MR. BOUCHER: I would advise people to chill out a little bit --

QUESTION: -- to wait a while before they start ---


QUESTION: -- before they start claiming rewards and expecting any --

MR. BOUCHER: I would advise people to chill out a little bit and let us get you the answers on these things.

QUESTION: Including people who might want to make a claim?

MR. BOUCHER: I'm speaking specifically to people in this room. I'll talk to the rest of the world once we have the answers. Thank you.


QUESTION: Richard, over the weekend, a Hezbollah-Israeli swap of prisoners might take place. Is that wise? And on his tour, what was -- is Deputy Secretary Armitage in any way working with either the Saudis or the Egyptians to intercede with the Syrians?

MR. BOUCHER: We have not been involved in this in any way. This was Israel and Hezbollah have been pursuing a prisoner exchange, an Israeli and Lebanese prisoner exchange, through non-U.S. channels. According to reports we've seen, they've reached an agreement.

We have raised our concerns about these prisoners. We've always cared about the prisoners. We've raised these concerns at the highest levels. We'll continue to press on those issues. If you'll remember during some of the Secretary's visits to Israel, he has, in fact, met with the families of people that were being held by Hezbollah.


QUESTION: Do you have a readout on the Secretary's meeting with the Vietnamese Defense Minister?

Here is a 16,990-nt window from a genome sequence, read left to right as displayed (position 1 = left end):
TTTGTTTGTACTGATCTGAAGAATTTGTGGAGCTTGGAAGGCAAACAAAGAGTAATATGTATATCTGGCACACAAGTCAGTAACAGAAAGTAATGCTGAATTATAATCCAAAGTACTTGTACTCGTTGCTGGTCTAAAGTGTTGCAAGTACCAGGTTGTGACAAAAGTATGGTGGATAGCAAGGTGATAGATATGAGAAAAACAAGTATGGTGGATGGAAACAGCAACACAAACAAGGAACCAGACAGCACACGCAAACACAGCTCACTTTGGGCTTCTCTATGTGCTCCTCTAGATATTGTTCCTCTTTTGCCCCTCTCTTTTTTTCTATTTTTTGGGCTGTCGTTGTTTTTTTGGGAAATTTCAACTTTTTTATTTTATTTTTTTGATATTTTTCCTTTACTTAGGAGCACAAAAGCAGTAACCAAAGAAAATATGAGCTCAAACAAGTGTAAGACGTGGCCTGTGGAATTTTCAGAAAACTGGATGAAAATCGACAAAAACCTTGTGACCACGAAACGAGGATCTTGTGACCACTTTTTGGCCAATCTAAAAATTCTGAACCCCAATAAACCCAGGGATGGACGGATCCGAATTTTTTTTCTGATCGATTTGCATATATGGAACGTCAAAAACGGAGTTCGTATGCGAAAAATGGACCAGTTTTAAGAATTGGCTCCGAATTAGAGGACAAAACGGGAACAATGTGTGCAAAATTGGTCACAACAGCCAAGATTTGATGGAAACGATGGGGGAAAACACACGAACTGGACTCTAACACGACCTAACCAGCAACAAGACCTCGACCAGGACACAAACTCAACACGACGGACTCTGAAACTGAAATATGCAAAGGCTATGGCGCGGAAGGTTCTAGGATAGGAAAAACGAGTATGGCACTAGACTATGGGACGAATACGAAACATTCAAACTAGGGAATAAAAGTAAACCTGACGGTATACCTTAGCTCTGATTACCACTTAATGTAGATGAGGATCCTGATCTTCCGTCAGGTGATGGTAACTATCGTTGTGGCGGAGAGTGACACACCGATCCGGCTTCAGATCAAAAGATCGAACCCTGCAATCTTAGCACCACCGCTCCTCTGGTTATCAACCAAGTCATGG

MR. BOUCHER: Not yet. I'll get you one later.

QUESTION: I'm chilled out.

MR. BOUCHER: Thank you.

QUESTION: I wanted to go back on the Palestinian security one, one more time. The question is how do you -- I would assume you feel the Saudis are committed to stopping terrorism and yet they had the May incident and now they had the most recent incident, and they've had a lot of time to even be more prepared to combat terrorism, presumably. And the thing that I always find hard to understand is that assuming the Palestinian Authority was able to get its act together in a way that seemed to be an improvement, they were making an effort, so forth, and then some suicide bombing occurs again, is the U.S. and Israeli intelligence so sound that they always can link every suicide bombing directly to the approval or benign neglect of Arafat?

In other words, what I'm getting at is how do you know that maybe at some point there isn't a commitment and that these people that are committing these acts are doing them independently? Yet I would assume the Saudis are probably trying their best, and yet they just experienced one. So I have a problem figuring this out. Could you enlighten me?